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GP Week : Issue 145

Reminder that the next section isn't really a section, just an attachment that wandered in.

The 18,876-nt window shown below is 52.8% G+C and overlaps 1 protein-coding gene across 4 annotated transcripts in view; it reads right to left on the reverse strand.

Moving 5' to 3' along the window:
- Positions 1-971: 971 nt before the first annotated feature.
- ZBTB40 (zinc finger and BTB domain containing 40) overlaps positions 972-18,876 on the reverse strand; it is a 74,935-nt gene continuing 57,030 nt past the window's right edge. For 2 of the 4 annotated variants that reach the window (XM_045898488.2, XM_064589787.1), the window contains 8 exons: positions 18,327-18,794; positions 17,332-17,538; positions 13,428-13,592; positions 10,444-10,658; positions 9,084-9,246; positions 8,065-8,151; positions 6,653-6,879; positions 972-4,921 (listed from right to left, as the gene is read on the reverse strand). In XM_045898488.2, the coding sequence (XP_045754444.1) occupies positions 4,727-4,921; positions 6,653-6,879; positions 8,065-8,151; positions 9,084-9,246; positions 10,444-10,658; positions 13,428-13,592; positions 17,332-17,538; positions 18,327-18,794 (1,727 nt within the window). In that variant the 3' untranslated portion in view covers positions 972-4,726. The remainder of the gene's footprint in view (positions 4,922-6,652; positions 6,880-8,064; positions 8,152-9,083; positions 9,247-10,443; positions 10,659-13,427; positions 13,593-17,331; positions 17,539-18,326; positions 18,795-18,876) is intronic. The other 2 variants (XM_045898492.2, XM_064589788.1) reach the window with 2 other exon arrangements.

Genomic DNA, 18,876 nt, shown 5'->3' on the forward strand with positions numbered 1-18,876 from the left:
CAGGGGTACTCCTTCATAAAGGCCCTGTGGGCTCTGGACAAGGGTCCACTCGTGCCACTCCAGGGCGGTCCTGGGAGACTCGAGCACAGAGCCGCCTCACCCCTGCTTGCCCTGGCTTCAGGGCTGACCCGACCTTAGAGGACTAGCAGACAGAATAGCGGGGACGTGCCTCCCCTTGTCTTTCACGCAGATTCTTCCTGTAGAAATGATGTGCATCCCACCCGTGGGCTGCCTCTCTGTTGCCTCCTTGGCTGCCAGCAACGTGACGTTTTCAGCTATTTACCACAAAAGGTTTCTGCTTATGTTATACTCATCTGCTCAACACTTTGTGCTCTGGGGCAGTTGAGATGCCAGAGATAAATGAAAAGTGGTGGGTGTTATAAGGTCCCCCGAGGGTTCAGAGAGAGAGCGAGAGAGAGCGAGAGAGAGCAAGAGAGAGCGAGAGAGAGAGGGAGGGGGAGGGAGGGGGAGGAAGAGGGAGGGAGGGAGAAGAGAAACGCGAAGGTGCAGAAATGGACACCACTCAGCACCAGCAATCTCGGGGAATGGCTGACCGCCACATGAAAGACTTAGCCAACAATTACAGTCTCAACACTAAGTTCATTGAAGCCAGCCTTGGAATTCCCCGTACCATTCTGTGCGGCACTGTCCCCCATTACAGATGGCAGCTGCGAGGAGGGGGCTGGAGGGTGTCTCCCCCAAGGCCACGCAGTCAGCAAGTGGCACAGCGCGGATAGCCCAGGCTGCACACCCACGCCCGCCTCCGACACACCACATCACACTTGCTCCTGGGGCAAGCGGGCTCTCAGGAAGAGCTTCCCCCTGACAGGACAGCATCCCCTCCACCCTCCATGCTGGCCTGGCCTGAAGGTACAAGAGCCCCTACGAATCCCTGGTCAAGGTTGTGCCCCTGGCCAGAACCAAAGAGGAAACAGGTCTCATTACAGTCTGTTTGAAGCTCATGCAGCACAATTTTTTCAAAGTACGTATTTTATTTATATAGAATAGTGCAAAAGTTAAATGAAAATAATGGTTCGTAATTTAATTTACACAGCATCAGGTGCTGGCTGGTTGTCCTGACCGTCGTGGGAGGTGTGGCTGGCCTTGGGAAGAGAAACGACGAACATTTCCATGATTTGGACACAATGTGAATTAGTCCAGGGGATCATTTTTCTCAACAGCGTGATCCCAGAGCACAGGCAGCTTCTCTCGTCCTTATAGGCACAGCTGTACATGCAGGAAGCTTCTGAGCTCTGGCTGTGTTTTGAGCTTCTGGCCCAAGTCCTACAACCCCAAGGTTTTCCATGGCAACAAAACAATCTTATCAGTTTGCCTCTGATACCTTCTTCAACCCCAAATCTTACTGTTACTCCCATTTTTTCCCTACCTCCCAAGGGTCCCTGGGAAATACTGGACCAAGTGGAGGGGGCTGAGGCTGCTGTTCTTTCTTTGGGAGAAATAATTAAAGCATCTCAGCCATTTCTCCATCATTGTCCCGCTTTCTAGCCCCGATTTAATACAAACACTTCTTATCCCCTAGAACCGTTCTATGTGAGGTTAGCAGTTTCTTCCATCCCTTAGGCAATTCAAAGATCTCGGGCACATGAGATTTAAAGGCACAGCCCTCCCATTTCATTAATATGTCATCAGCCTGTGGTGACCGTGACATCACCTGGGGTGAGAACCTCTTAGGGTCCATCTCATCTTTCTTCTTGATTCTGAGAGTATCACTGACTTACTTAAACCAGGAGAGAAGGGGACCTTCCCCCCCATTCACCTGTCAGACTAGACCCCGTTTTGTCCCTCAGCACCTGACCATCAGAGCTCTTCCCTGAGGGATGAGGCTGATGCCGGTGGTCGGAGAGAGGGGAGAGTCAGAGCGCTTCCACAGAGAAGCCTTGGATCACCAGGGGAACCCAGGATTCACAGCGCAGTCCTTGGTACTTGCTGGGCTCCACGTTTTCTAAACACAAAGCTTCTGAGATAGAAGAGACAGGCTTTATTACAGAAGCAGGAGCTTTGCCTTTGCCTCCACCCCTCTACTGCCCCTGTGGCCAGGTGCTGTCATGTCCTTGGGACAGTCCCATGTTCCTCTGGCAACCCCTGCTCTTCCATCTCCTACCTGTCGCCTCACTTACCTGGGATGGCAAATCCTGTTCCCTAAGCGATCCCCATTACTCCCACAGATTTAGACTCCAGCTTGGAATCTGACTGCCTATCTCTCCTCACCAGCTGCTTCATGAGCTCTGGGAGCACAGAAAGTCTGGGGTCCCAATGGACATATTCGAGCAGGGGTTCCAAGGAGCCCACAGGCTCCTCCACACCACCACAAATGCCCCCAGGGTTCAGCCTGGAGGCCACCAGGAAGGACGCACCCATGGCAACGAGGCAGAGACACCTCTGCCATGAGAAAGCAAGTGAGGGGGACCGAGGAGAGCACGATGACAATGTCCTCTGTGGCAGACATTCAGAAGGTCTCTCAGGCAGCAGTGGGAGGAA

The reality in motorsport is that what could conceivably happen, will happen and will probably cause havoc. The spectacular irritation of the moment is the ‘reverse running order’ rule, used in 2002-2007 and reinstated in 2012. There are many proven disadvantages of the reverse running order system, including the likelihood that the rally leader has the opportunity of increasing his lead, rather than seeing his lead reduced if there are adverse stage conditions. No wonder the benefits of this system are extolled by the eight-times world champion Sebastien Loeb! Unfairness was evidenced in Corsica 2002, the third occasion the system was used, where the rally winner did not contest as many stages as his rivals, and also had an unfair tyre advantage in consequence. In 2012, trouble struck again on the third event of the revised system. Mexico showed that reverse order system is now threatening disruption to the championship. The risk that a slower driver could obstruct a faster driver was shown in doubly full measure. Evgeniy Novikov had to swerve to avoid a car (Atkinson’s) which had broken down on the track, driving through a wire fence which suddenly allowed dust to penetrate in to the car, and caused him to misjudge a bend and crash. A few cars later, along came Jari- Matti Latvala, the fastest driver in the championship, who in the special circumstances of the situation was suddenly faced with an apparent blockage on the road, and crashed when trying to take evasive action. A highly predictable situation – a consequence of a stupid rule, which sounded plausible in theory, but is full of avoidable risk ... The forthcoming Rally of Portugal is likely to reignite the debate about the dry night gravel stages irritation. It may be wet in the Algarve at the time of the rally, but equally it might be very dry and highly dusty, and any of the three planned night-time stages could cause a disaster for what would other wise have been a very closely- fought event. The new artificial Qualifying Stage will give the top drivers the opportunity to decide their starting order through the night stages – good for the fastest driver, a disaster for other competitors. Hopefully this will be the end of dry night- time gravel stages. Greece has decided it is a bad idea and changed its plans; other organisers have indicated they will not get involved. There has been a seemingly endless series of ill-judged rules in recent years – the ill-conceived Power Stage system changes provided a champion whose victory came from supplemental points in 1999. In 2011 the Power Stage was introduced to liven up the last day of rallies (as if the championship rallies were not exciting enough) and by 2012 television coverage was being stopped. Mixed stages were recently reintroduced, producing insurmountable but predictable tyre problems and were quickly dropped. Are longer distance rallies wise in days of economic decline? Does the FIA really believe that reverse seeding will obviate tactics? The list goes on. The basic problem is the blame culture: Not my fault that the promised date for publishing entries is not honoured. It has suddenly become necessary to allow late entries in events. Forget the inconvenience to the media. Rules are treated as invitations for waivers. And the new sacred starting order rules? On the third day of Mexico, Paulo Nobre was due to start according to the rules as first car on the road. Suddenly he was demoted to run 14th. “Safety reasons” were hinted at. Safety? Calling a driver that has been accepted as an official manufacturer team driver Unsafe? It wasn’t Nobre who was ‘unsafe’. It is the whole system of making stupid rules which is unsafe ... OPINION MARTIN HOLMES Rally Editor PLAYING THE BLAME GAME ... Jari-Matti Latvala was literally flying in Mexico until it went horribly wrong ... 17 GPWEEK.com // PARTNERS: OPINION